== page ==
The Blurb:
Theo Vilmos' life is about to take a real turn for the worse.
He is drawn from his home in Northern California into the parallel world of Faerie, for, unknown to him, he is a pivotal figure in a war between certain of Faerie's powerful lords and the rest of the strange creatures who live in this exotic realm.

My review:
This is a REAL fairy tale.  Theo Vilmos doesn't know it, but he is a changeling. Switched at birth, he suffers from a disconnection from the world of Northern California, always feeling as he lived somehow outside of the rest of society. He is a rock musician, and pours his heart into his music.

His life has somewhat gone to hell, and at the age of thirty he's a washed up rocker reduced to playing with a bunch of young wanabes. His mother (or the woman he'd believed was his mother) is dead, his unborn child has died and his girlfriend blames him for the child's death. 

After his mother's death, Theo discovers a book written by his great-uncle, Eamonn Albert Dowd, among his inheritance. Theo's imagination is fired by the book. He assumes the book is a work of fiction as it describes a character who travels the world and eventually discovers an ancient passage into another world full of fairies and other mythical creatures. He quickly discovers the true nature of his uncle's book as he is rescued from the clutches of an ancient disease-spirit known as an irrha by a small fairy named Applecore.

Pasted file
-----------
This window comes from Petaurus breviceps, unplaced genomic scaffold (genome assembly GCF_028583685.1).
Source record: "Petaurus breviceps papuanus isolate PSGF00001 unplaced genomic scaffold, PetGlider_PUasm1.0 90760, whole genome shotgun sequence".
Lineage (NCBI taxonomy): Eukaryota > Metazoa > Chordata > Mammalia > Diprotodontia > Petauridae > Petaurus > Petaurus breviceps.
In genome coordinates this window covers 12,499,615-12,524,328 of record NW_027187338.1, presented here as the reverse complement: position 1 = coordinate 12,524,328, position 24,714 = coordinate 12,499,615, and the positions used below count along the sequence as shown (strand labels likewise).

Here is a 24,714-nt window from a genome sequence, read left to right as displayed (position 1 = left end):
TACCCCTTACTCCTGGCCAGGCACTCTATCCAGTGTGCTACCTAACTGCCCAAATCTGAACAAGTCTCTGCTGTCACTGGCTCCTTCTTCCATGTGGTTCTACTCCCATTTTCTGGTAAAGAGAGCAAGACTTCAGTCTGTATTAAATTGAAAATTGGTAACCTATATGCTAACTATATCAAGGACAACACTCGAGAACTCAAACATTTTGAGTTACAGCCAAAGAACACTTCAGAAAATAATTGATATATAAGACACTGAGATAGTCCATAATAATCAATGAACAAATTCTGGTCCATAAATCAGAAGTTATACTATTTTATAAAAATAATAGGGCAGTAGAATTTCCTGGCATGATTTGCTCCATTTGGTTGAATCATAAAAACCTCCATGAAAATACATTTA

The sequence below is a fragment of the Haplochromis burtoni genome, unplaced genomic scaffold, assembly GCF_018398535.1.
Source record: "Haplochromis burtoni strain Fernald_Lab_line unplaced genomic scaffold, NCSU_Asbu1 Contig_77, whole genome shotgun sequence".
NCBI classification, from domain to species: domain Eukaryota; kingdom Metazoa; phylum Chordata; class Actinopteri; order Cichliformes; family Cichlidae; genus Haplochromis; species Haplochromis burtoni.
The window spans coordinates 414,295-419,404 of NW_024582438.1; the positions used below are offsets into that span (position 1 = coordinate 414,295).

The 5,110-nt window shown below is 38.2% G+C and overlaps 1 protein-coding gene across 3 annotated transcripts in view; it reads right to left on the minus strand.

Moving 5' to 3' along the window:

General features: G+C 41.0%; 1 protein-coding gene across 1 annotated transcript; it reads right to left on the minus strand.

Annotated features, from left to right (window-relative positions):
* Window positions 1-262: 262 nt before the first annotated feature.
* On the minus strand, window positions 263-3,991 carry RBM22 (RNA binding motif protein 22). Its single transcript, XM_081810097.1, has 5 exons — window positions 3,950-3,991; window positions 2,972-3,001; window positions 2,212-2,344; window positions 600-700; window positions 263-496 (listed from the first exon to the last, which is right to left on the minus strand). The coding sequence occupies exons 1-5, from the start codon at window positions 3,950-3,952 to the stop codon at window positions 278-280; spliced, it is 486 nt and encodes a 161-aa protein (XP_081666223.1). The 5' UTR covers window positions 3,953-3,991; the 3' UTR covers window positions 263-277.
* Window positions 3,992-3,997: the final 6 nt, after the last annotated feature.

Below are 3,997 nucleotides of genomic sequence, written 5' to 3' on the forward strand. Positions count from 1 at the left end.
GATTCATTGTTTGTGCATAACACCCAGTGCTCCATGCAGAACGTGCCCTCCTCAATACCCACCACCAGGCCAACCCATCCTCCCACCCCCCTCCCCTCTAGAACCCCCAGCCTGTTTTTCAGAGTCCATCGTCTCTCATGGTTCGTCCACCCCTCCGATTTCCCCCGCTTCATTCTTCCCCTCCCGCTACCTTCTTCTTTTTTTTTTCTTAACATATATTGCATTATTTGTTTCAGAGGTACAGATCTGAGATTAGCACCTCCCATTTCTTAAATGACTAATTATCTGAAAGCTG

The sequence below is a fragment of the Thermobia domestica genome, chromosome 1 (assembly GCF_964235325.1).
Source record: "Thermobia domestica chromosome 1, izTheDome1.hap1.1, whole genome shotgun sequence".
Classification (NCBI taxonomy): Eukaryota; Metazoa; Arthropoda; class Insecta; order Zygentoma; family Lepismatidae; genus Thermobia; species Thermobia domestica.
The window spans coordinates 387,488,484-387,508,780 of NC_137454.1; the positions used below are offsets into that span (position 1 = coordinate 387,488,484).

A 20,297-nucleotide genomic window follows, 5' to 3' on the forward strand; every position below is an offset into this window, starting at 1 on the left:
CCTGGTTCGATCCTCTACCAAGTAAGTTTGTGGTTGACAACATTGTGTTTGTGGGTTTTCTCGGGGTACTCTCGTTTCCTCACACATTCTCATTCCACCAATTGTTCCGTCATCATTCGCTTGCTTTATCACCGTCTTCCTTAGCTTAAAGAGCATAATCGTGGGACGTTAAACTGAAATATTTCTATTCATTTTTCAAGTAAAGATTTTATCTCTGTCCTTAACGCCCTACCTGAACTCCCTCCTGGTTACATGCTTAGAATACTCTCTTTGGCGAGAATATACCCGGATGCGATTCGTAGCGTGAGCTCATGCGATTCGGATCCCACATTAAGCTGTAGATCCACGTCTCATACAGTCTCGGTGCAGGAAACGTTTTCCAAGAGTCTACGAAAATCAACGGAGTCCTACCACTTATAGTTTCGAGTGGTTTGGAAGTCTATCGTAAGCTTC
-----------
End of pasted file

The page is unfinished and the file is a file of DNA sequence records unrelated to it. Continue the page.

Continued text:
The World of Faerie is not such a pretty place either. The very rich use the very poor in the most literal sense of the word, with no compassion and no regrets. The powerful houses have long been at war and all of the magic creatures are caught up in it. Fairie suffers from all the blight of the mortal urban world, and then some. Fairies come in a range of humanoid and nonhumanoid forms. The more powerful fairies look like extremely beautiful humans with elvish features and, unlike fairy commoners, lack wings. 

These members of the noble houses are known as Flowers and are divided into several influential families, each named after a different type of flower.